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Re: [xsl] XSLT 3.0 JSON processing -- a few comments from a friend

Subject: Re: [xsl] XSLT 3.0 JSON processing -- a few comments from a friend
From: "Martynas Jusevičius martynas@xxxxxxxxxxxx" <xsl-list-service@xxxxxxxxxxxxxxxxxxxxxx>
Date: Wed, 7 Jan 2015 22:20:12 -0000


indeed XSLT doesn't need to handle HTTP. Generic data processors can
embed XSLT to provide transformation functionality.

We have developed Linked Data processor in which XSLT is either the
first or the last step in the RDF pipeline, or both:
- transforming XML input into RDF/XML using GRDDL:
- rendering user interface from RDF/XML when XHTML is requested.

The W3C are working on a specification of similar functionality called
LDP: http://www.w3.org/TR/ldp/
However it doesn't specify the cases above and doesn't mention
transformations at all.


On Wed, Jan 7, 2015 at 10:56 PM, Michael Kay mike@xxxxxxxxxxxx
<xsl-list-service@xxxxxxxxxxxxxxxxxxxxxx> wrote:
> Thanks for the comments.
> On 7 Jan 2015, at 19:50, Dimitre Novatchev dnovatchev@xxxxxxxxx
<xsl-list-service@xxxxxxxxxxxxxxxxxxxxxx> wrote:
>> I recently had a chat with an old friend and among other things he
>> expressed some thoughts on the current capabilities of XSLT 3.0 to
>> process JSON.
>> With his kind agreement, I am publishing these thoughts intact.
>> Would appreciate feedback from anybody:
>> 1. What of the below points you agree with, why?
>> 2. What of the below points you disagree with, why?
>> 3. Can you propose a better solution?
>>> In case your interested, here's my honest opinion about XSLT 3.0's JSON
>>> This is from my perspective - working with systems that heavily utilise
JSON both for external facing
>>> APIs and  internally within our systems (both for storage and data
interchange within a micro-
>>> services architecture.
>>> The only way to read JSON is to convert it to XML - using the
json-to-xml() function.
> This will change in XPath 3.1, where arrays become available in the data
model, allowing an additional option of converting JSON to a structure using
maps and arrays.
>>> There are several issues with this...
>>> ( a ) the JSON must be passed as a whole string to that function (no means
to stream it in)
> I don't think it's at all difficult for an implementation to implement
xs:string as a lazy data structure, or to optimize the functional composition
of json-to-xml() with unparsed-text().
>>> ( b ) the XML produced is rather ugly (see
http://www.w3.org/TR/xslt-30/#json-to-xml-mapping) - if
>>> anyone working in the XML domain saw that representation of data they'd
probably laugh... where
>>> the type of data becomes the element name and the name of the data becomes
an attribute value...
>>> yack!
> The keys in a JSON map/object are arbitrary strings. Not every string is a
valid NCName. Therefore JSON keys cannot be mapped to XML names; they have to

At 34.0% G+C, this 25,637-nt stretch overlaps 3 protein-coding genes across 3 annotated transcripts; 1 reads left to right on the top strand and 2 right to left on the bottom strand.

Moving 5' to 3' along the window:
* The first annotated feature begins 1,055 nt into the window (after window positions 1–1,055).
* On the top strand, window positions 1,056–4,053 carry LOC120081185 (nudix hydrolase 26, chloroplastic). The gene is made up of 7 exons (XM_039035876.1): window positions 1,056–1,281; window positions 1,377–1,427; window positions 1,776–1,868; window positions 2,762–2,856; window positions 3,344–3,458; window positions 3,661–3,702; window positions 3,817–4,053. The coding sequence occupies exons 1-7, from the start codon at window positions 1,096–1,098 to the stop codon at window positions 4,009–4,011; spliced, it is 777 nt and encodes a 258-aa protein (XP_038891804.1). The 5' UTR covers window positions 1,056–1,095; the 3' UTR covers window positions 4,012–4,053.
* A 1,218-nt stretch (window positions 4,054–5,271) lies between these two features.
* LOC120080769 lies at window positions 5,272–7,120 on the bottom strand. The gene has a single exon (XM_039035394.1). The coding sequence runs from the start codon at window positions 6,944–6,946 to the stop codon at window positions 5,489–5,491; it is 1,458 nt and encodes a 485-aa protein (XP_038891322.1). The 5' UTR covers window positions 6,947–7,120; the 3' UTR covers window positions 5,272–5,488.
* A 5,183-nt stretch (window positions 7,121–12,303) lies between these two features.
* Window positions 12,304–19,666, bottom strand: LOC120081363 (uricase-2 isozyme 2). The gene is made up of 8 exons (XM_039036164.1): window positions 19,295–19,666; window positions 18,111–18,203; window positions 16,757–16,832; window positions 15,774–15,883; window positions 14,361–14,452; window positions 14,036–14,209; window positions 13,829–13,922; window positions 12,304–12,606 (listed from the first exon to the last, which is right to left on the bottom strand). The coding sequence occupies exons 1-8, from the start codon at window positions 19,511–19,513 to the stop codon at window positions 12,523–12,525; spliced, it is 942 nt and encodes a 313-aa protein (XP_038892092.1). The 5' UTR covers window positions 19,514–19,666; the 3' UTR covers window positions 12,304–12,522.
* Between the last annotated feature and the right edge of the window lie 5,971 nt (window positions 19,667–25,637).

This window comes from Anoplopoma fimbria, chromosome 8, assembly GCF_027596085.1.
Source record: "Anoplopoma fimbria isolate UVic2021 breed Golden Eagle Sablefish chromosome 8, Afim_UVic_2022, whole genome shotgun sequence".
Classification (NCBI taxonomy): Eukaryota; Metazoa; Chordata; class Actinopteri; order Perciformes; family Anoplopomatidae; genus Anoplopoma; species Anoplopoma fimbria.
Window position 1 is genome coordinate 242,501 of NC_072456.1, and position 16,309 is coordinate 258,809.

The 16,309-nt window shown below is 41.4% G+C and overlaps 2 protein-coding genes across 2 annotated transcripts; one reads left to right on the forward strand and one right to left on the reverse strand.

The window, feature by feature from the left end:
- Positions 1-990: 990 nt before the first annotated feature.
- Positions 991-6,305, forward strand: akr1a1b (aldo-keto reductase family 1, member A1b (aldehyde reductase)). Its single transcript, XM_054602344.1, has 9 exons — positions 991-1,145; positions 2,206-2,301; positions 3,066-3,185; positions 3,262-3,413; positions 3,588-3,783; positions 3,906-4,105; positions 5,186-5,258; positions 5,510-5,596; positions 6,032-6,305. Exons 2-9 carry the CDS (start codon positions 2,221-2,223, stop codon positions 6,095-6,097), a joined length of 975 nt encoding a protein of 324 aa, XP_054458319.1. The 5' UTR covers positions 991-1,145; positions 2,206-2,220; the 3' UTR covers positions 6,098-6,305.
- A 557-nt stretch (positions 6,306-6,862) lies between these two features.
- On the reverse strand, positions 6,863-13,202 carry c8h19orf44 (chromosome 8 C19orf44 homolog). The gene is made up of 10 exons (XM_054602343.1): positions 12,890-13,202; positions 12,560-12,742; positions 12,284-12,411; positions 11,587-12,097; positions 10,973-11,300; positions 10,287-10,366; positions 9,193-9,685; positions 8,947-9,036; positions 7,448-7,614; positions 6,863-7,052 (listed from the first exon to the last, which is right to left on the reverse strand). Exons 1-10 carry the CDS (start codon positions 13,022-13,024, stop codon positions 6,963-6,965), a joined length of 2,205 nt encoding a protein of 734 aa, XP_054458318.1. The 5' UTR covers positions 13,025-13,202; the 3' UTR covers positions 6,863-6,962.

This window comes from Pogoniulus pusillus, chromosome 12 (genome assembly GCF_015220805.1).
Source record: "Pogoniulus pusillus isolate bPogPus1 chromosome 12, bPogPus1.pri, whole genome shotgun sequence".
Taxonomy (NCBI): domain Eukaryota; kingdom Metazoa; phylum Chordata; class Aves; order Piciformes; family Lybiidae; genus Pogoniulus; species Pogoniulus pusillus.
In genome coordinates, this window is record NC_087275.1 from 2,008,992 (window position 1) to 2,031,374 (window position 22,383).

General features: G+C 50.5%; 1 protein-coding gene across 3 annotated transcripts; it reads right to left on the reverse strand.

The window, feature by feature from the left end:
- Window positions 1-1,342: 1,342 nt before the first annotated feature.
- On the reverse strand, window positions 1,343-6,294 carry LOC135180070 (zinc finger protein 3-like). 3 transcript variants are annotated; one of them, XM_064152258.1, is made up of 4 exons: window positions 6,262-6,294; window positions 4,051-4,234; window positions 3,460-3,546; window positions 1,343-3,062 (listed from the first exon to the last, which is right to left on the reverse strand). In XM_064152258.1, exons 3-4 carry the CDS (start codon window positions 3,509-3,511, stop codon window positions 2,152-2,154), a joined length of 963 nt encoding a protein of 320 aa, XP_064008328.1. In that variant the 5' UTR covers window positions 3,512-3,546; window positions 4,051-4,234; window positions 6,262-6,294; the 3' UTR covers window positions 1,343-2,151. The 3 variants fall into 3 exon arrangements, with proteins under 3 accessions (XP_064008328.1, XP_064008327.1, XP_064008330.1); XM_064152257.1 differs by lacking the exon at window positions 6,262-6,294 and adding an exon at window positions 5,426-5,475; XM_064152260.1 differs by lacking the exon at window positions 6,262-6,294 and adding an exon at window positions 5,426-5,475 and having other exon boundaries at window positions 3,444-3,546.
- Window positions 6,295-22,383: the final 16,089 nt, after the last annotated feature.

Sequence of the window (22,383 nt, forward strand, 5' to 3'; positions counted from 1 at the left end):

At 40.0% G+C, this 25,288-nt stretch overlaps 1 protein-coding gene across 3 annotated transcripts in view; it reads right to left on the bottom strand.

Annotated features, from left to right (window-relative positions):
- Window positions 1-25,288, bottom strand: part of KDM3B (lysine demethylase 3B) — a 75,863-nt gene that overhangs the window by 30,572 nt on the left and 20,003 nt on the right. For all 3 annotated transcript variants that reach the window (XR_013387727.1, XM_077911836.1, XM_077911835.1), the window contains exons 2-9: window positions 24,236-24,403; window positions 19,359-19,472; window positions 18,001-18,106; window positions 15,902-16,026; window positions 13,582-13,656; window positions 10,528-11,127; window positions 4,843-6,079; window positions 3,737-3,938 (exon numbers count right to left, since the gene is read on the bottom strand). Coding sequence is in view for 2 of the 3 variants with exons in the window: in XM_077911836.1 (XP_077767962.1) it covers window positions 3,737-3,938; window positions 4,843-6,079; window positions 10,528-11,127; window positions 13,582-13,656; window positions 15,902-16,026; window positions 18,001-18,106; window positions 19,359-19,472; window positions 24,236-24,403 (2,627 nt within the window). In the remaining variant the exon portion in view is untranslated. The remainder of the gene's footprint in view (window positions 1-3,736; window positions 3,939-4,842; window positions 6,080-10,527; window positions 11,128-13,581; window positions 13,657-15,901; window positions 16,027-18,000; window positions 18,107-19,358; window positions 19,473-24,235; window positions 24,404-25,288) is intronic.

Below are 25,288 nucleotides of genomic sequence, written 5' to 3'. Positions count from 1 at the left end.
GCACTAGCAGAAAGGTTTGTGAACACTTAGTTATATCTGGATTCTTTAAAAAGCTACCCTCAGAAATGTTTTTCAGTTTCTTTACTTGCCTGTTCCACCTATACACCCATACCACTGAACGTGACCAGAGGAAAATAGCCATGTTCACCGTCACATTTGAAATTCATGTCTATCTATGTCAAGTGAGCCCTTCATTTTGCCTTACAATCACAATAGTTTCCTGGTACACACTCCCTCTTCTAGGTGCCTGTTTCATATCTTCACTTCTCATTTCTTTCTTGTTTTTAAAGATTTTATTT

be mapped to attribute values.
> I've come across mappings where the JSON keys are used as element names
where possible, and are converted to attribute values otherwise. That seems
much harder for programmers to deal with in the general case, even though it
might produce prettier XML for a subset of JSON documents.
>>> ( c ) for some odd reason the design of this deceided to use the word
'map' to describe 'object'.  Whilst
>>> they are the same thing, the vast majority of people using JSON would
refer to it as an 'object' (see
>>> http://json.org/)
> The problem here is that Javascript/JSON use the term "object" in a way that
is quite out of line with the rest of the industry. There are many names in
use for the concept in different programming languages: map, associative
array, dictionary are some of the most common. Only JS calls it an object, and
it has none of the qualities that the OO community associates with objects,
such as encapsulation.
>>> ( d ) JSON can use any unicode character in strings, e.g. U+0000 and
U+000C (form-feed) are legitimate
>>> characters in a string.  I don't see how XSLT can possibly accomodate this
as it follows the allowable
>>> characters in XML - which exclude such codepoints.
> Well, we've done our best, and that's part of the ugliness. Essentially we
provide you the option to retain the character in escaped form, as "\u0001".
It's not nice, but it means that every legal JSON text is accepted and
produces XML that is distinct from that produced by every other JSON text,
which meets the requirement for no loss of information.
>>> The other issue that I have with the incorporation of JSON
>>> into XSLT 3.0 is that I think it has been done without consideration to
the ecosystems in which JSON
>>> tends to live.
> I think support for HTTP is quite orthogonal to support for JSON. Yes,
people often need both, but HTTP is needed for XML access just as much as for
JSON. In practice people use a variety of solutions: the document() function
is often enough; if not, it can usually be customized using a user-written
URIResolver or similar; or there are third-party libraries that add HTTP
support to XSLT.
> Yes, it would have been nice to do HTTP as well, but resources are finite.
> Michael Kay
> Saxonica

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